Have you ever apologized to a client for a failure in your professional work? Is that a good idea, or one that will get you in trouble with your partners/ lawyers/ insurance carrier/ the Court? As always, the answer is “it depends”.
Clients are people too. Even institutional clients are made up of people, and all people appreciate being told the truth and having a sincere apology when warranted. However, in general, anything that is said against your own interests can be used against you in Court. What’s a responsible engineer or architect to do?
Last week, I attended a thoughtful presentation on apologies by Burns Logan, Corporate Counsel for Jacobs, at the American Bar Association’s Construction Law Forum.
Burns’ main take aways:
1. You don’t have to actually say you are “sorry” (especially if you aren’t) to get the benefit of the strategy. You only have to include an explanation, accept responsibility, and make a reasonable offer of repair.
2. Deliver the “apology” in mediation where you don’t run the risk of it being used against you as evidence in court (most apology statutes don’t help in construction-related disputes)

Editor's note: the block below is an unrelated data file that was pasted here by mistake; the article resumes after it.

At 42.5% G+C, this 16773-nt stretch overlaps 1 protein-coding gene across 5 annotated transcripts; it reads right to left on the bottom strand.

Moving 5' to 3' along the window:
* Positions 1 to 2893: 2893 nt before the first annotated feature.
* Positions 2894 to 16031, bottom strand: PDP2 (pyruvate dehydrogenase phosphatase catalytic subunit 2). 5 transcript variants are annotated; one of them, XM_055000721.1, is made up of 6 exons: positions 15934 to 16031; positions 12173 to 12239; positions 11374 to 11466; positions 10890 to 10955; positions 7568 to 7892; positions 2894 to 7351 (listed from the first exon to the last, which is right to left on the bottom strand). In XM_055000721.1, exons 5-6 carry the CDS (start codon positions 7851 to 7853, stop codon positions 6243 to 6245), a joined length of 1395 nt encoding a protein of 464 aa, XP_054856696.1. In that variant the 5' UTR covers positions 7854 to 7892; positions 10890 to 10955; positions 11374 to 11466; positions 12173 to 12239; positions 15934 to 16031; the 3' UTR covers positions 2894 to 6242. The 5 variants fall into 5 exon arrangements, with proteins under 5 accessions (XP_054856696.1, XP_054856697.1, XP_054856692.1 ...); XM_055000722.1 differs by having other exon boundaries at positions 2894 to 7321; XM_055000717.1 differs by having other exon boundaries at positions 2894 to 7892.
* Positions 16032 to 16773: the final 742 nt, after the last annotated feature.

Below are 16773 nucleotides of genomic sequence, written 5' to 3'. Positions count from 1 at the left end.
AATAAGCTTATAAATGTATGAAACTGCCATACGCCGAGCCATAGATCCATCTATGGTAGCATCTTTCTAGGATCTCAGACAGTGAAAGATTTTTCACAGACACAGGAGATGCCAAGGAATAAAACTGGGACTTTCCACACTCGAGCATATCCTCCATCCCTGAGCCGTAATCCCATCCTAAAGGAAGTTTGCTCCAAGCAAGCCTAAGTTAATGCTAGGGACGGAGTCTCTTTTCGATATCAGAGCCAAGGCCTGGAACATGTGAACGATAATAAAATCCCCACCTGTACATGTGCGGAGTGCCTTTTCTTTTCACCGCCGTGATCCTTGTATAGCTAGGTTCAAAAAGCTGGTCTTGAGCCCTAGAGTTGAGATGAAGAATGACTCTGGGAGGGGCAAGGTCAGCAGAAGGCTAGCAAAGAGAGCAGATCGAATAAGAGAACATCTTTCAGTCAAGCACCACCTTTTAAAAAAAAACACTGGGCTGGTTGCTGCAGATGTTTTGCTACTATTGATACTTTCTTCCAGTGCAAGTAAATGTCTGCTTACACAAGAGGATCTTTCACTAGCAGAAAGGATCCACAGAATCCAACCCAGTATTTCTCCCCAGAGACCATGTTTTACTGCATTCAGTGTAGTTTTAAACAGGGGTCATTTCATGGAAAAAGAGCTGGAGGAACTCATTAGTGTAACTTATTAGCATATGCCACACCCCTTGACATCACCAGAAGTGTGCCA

The second point is key– mediation in most states (including North Carolina) is confidential. Nothing can be quoted or held against you if it is part of mediation. So, consider taking responsibility (with explanation), but do so at your mediation conference.
If you’d like to see Burns’ entire slide show, it can be found here. Thanks, Burns, for a very informative presentation.
Questions/thoughts/comments? Share below, or drop me an email.
“Sorry” photo (c) myguitarzz via Creative Commons.